King, a Bryson City native, is aware of the prickly relationship between the locals and the railroad, but he hopes those feelings can be put aside for the betterment of the town.
“People feel like the train riders don’t come into the stores and that nothing’s going to change,” he said. “But I don’t think (a pedestrian plaza) is going to hurt — I think it will help — but it’s venturing into something different and that can always be touchy.”
Jennifer Simon with Charles Heath Studio and Gallery thinks the pedestrian plaza is a fabulous idea that will benefit everyone.
“I’ve seen our community evolve while being able to maintain a good small-town feel,” she said about her 12 years of experience in Bryson City. “Any time there are planned activities for guests, it’s an opportunity for merchants, locals and visitors to benefit.”
Railroad all on board
Kim Albritton, vice president and general manager for the Great Smoky Mountains Railroad, said the plaza was a part of the GSMR’s master plan in 2002 when it moved its main depot to Bryson City. With the heavy foot traffic and visitors currently walking along the Fry Street area, she said creating a pedestrian plaza would make it safer for families and children visiting the railroad and neighboring shops and restaurants.
“The park would be a showcase for the town of Bryson City,” Albritton said. “Special events for the railroad and community events would be held in the area throughout the year, and it would be pedestrian-friendly.”
As for the parking issues, she said the railroad has heard those complaints and has responded accordingly. The railroad has presented a proposal that provides an improved public parking lot behind Cottage Craftsman and as of this season, the railroad for parking when tickets are reserved in advance of the trip instead of when they arrive at the train station.
Albritton said the railroad would work with the town and the TDA to write grants for the park and the paved parking lot improvements.
“If the pedestrian park development moves forward, the town really has nothing to lose,” she said.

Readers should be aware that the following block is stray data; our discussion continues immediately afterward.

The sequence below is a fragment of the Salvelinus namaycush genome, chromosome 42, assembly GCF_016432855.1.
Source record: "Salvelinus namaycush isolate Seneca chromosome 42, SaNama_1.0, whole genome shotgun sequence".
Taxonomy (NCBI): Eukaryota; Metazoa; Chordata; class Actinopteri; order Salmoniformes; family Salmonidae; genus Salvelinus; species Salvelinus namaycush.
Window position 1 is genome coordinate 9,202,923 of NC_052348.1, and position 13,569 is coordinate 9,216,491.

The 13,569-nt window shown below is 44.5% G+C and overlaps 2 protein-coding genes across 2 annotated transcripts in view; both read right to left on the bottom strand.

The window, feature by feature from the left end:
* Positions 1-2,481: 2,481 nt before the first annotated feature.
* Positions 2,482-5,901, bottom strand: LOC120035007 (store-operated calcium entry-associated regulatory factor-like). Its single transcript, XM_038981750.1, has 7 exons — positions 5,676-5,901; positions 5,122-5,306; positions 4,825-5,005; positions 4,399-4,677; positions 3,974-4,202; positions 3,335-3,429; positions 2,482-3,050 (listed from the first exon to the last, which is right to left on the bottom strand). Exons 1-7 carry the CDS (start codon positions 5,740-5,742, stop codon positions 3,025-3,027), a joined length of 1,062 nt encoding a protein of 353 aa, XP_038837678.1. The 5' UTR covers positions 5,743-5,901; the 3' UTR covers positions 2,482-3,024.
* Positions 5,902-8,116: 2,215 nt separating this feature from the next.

Some of the concerns the town aldermen expressed to the railroad in November included the proposed name — Bryson City Railroad Square Park. Comments submitted by Alderman Jim Gribble suggested naming the plaza Fry Street Park or Fry Street Station Park.
“The proposal is for multiple uses with the railroad’s permission,” he wrote. “Are we doing this for our community or for the railroad?”
Alderman Janine Crisp agreed in her comments that the railroad shouldn’t be specifically singled out in the name.
“I believe this would go a long way in making our local people more comfortable with the closure of Fry Street,” she wrote.
While the proposal included leasing the upgraded parking lot to the TDA for 30 years with an option to renew for another 30, Crisp said the parking lot should then be subleased to the town indefinitely since the town would be agreeing to shut Fry Street indefinitely.
“Funding for the immediate improvements to the parking lot should be identified and funding source stated before the agreement is finalized,” she wrote. “These improvements should not be contingent upon grant funding as there will be, I’m sure, a considerable delay in receiving grant funds.”
Messages left with Crisp and Gribble were not returned.
Bryson said he was in favor of the plaza because of the improved aesthetics it would bring to the downtown area. He said the area would hopefully be a magnet for those who want to stroll around town for longer after their train rides.
“It would set Bryson City apart from any other small town in this state — there would be nothing else quite like it,” he said.
The next step will be for the town to state its intent to relinquish the right of way for Fry Street and schedule a public hearing to receive public input on the issue.